The latest addition to the world of live-streaming has been unveiled - an embeddable live-streaming player. Users have been calling for such an addition for some time - the ability to embed a live-streaming video adds a whole new element to the process. What's more, the embeddable player comes not from the current leader in Periscope, but from the challenger, Meerkat. While many have projected Meerkat to be on a fast road to no-where, with Periscope now taking the reigns in the live-streaming battle, the little suricate has proved to be more wily than initially thought, and keeps battling to stay relevant. And it's growing it's community as a result.
Live-streaming has been on a rapid rise in recent months. It started with Meerkat, the basic-function live-streaming app that took SXSW by storm earlier this year. The timing of Meerkat's launch was perfect, hitting at just the right time to maximize coverage via SXSW, getting the word out to a massive audience. But then came Periscope - Twitter, in response to Meerkat's meteoric rise, announced that they had been working on a live-streaming app for months and that they were only delaying its launch to ensure it was up to standard.
Periscope was launched about a month after Meerkat but quickly rose to prominence. The general consensus was that Periscope was better, more functional, and more robust that Meerkat. What's more, Twitter also cut off Meerkat's access to its social graph, making it that little bit more difficult for Meerkat to grow. The arrival of Periscope effectively rendered Meerkat obsolete. Or so many thought.
Playing with Sharks
Along with the announcement of an embeddable player, Meerkat also reported that they've secured a partnership deal with Discovery Channel to host the first implementation of the function as part of Shark Week. The Meerkat player will be used to showcase behind-the-scenes footage and will also push content out to Meerkat users via the @SharkWeek account.
The announcement of the Discovery partnership is a significant boost for Meerkat, and a great endorsement of the value of the service, and of the embedding functionality. Having the streams right there, on the Discovery site, is a win-win for both companies, as it enables Discovery to host live content, while also exposing the power of Meerkat to a new audience. Co-founder Ben Rubin noted that there's been 'huge interest' from other potential partners on embeddable activations, though no others have been revealed just yet.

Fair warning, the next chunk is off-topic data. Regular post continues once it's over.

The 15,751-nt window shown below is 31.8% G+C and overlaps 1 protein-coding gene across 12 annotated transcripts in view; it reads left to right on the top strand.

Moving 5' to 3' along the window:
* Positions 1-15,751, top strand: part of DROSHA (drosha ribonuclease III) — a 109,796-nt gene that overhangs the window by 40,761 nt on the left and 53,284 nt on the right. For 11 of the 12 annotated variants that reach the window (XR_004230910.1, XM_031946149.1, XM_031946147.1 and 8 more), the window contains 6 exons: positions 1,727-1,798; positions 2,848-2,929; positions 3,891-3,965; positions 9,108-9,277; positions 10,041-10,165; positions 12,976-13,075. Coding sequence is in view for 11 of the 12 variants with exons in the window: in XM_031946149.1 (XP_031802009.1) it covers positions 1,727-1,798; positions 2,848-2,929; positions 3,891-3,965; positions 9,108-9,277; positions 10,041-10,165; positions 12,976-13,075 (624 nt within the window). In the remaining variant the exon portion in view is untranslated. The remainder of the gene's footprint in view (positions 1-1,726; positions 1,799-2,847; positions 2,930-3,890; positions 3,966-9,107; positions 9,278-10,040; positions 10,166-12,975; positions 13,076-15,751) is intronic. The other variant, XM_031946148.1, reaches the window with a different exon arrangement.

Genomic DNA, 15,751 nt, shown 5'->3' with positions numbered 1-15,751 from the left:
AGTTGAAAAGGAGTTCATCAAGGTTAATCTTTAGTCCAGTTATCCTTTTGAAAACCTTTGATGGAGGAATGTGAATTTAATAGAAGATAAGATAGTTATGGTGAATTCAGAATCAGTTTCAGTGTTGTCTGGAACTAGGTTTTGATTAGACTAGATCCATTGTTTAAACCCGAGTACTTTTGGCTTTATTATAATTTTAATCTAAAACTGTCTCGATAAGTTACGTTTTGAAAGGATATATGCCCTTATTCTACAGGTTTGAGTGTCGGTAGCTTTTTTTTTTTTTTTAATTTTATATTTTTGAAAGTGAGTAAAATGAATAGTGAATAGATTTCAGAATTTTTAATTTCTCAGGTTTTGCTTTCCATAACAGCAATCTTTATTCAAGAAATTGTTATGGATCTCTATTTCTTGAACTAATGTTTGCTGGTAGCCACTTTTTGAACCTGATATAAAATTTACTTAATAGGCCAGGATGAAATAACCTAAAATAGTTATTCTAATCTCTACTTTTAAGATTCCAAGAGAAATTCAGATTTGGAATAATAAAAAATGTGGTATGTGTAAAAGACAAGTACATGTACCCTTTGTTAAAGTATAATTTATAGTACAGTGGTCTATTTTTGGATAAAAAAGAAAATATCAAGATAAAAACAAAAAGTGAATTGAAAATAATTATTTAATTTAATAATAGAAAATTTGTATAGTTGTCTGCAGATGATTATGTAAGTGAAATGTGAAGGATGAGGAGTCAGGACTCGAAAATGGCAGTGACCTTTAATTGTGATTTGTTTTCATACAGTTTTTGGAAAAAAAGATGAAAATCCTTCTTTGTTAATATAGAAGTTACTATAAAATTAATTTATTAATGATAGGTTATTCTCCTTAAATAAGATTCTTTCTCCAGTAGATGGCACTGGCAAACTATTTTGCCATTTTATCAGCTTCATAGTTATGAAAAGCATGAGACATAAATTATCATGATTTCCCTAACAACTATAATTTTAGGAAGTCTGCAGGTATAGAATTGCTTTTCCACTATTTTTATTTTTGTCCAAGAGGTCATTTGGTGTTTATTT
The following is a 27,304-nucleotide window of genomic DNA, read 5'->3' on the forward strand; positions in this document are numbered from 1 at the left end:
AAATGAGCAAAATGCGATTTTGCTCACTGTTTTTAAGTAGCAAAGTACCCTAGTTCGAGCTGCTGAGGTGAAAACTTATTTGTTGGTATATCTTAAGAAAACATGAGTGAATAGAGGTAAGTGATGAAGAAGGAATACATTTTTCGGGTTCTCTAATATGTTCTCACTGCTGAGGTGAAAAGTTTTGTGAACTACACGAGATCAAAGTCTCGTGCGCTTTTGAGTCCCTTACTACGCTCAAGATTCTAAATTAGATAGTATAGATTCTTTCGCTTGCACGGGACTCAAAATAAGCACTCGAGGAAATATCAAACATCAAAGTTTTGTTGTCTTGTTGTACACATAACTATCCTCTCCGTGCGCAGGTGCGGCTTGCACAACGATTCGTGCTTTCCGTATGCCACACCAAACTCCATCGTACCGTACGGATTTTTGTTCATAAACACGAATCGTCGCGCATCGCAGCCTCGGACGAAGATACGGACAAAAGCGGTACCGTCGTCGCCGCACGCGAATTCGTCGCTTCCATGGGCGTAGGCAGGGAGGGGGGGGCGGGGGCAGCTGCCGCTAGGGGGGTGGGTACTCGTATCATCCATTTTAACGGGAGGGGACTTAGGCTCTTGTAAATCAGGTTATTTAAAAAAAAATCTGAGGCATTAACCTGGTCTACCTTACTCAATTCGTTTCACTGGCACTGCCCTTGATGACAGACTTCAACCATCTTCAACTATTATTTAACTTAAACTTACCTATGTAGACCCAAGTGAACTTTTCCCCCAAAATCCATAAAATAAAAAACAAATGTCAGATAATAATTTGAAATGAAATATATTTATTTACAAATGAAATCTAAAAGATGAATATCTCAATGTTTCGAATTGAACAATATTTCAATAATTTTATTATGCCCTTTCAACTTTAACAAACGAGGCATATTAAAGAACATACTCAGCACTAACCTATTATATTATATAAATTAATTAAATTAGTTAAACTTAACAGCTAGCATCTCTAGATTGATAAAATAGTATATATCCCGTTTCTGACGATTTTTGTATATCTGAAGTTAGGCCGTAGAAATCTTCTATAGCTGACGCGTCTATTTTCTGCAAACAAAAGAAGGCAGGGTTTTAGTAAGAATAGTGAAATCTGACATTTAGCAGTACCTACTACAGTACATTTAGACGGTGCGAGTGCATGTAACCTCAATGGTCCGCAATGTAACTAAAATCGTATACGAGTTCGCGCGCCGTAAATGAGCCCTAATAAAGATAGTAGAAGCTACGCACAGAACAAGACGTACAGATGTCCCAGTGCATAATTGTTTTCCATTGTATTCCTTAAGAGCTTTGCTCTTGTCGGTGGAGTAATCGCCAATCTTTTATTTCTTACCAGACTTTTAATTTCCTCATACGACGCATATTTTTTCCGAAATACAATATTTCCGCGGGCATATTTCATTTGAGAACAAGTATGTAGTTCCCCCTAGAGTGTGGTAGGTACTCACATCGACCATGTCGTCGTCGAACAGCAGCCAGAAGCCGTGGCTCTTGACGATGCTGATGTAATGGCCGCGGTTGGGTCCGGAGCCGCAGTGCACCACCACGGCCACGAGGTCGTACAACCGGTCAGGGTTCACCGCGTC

The ability to embed live-streaming content is a logical next step for Meerkat and Periscope. It'll facilitate better partnerships and showcase the potential of the technology, while also enabling hosts to keep users on-site, as opposed to filtering them off to another platform. For the partner brands, this means they can easily share live-streaming content utilising the existing functionality already built into these apps, while for the apps themselves, it's exposure to a wider audience. The next evolution of that will be the permanent storing of live-streaming content so the embeds live on, though that addition may be some way off (of course, you can use apps like Katch or MeerkatStreams for this purpose, though not quite the same).
What's also interesting about this arrangement is the fact that Discovery is embracing live-streaming, rather than railing against it. There's been significant consternation amongst broadcasters surrounding the rise of live-streaming apps - they're stealing audience attention, for one, but more importantly, they can be used to facilitate piracy. This issue came to a head with the broadcast of the Pacquiao/Mayweather fight in May, with many people watching the bout via live-stream, avoiding the costs of pay-per-view. Showtime and HBO have already sought legal recourse over the infringement, and many other broadcasters have voiced their concern over the advent of live-streaming - some going so far as to ban the use of such apps at their events (a move almost impossible to enforce).
But while some have stood in protest, others have embraced the evolution in audience experience. Singer Katy Perry famously voiced her support of concert-goers using live-streaming and new technology. "You've got to embrace the future or you're left behind," Perry said, noting that when you see a phone raised, it's like "the new applause". In the case of Discovery's partnership with Meerkat, Discovery's SVP of Digital Media Conal Byrne noted that Discovery would rather take advantage of tools like Meerkat than shy away from them - they want to be "part of the conversation, as opposed to watching it happen".
Byrne's approach is more realistic, and more accepting of new media consumption habits. Given the popularity of live-streaming, people are going to be using it, whether content producers embrace it or not. Yes, it does open up a whole new range of potential infringements, but it may be better to focus on the additional opportunities such platforms present.
Up for the Fight
However you approach live-streaming, whether you use Meerkat or Periscope, it's clear that there's still a significant amount of growth and opportunity in the medium. And Meerkat's right amongst it - despite losing access to Twitter's graph and being talked down as the lesser option in live-streaming, Meerkat has continued to grow. To illustrate, earlier this month Meerkat co-founder Ben Rubin shared internal stats showing that May was Meerkat's best month ever, with three times more traffic than in March.
Meerkat's core community remains solid, and partnerships like the deal with Discovery underline that there's still life left in the app. They won't be scurrying back into their burrow just yet.